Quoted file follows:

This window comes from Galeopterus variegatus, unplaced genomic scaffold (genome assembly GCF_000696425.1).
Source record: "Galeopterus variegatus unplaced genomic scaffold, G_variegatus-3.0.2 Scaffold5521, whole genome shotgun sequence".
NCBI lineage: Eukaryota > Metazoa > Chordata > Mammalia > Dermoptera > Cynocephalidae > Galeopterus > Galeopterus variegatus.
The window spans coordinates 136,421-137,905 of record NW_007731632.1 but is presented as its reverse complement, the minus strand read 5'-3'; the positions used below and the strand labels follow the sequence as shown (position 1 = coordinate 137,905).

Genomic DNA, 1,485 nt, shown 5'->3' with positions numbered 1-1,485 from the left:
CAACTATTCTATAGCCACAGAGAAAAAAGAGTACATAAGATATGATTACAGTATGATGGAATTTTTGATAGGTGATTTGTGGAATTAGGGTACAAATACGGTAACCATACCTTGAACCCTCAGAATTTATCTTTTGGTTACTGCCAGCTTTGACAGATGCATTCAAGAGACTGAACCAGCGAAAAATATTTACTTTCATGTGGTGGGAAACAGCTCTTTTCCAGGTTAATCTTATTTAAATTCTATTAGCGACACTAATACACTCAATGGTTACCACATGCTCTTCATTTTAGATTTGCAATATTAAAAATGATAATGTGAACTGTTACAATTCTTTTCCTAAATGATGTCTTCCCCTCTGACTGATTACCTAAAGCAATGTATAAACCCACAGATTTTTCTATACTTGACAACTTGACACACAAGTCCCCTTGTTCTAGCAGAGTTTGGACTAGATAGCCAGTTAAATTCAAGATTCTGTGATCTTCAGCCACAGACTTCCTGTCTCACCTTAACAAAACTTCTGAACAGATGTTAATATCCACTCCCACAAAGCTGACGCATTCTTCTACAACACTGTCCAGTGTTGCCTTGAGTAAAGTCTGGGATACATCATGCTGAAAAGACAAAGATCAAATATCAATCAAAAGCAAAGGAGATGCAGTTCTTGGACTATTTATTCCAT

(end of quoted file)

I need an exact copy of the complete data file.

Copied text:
This window comes from Galeopterus variegatus, unplaced genomic scaffold (genome assembly GCF_000696425.1).
Source record: "Galeopterus variegatus unplaced genomic scaffold, G_variegatus-3.0.2 Scaffold5521, whole genome shotgun sequence".
NCBI lineage: Eukaryota > Metazoa > Chordata > Mammalia > Dermoptera > Cynocephalidae > Galeopterus > Galeopterus variegatus.
The window spans coordinates 136,421-137,905 of record NW_007731632.1 but is presented as its reverse complement, the minus strand read 5'-3'; the positions used below and the strand labels follow the sequence as shown (position 1 = coordinate 137,905).

Genomic DNA, 1,485 nt, shown 5'->3' with positions numbered 1-1,485 from the left:
CAACTATTCTATAGCCACAGAGAAAAAAGAGTACATAAGATATGATTACAGTATGATGGAATTTTTGATAGGTGATTTGTGGAATTAGGGTACAAATACGGTAACCATACCTTGAACCCTCAGAATTTATCTTTTGGTTACTGCCAGCTTTGACAGATGCATTCAAGAGACTGAACCAGCGAAAAATATTTACTTTCATGTGGTGGGAAACAGCTCTTTTCCAGGTTAATCTTATTTAAATTCTATTAGCGACACTAATACACTCAATGGTTACCACATGCTCTTCATTTTAGATTTGCAATATTAAAAATGATAATGTGAACTGTTACAATTCTTTTCCTAAATGATGTCTTCCCCTCTGACTGATTACCTAAAGCAATGTATAAACCCACAGATTTTTCTATACTTGACAACTTGACACACAAGTCCCCTTGTTCTAGCAGAGTTTGGACTAGATAGCCAGTTAAATTCAAGATTCTGTGATCTTCAGCCACAGACTTCCTGTCTCACCTTAACAAAACTTCTGAACAGATGTTAATATCCACTCCCACAAAGCTGACGCATTCTTCTACAACACTGTCCAGTGTTGCCTTGAGTAAAGTCTGGGATACATCATGCTGAAAAGACAAAGATCAAATATCAATCAAAAGCAAAGGAGATGCAGTTCTTGGACTATTTATTCCAT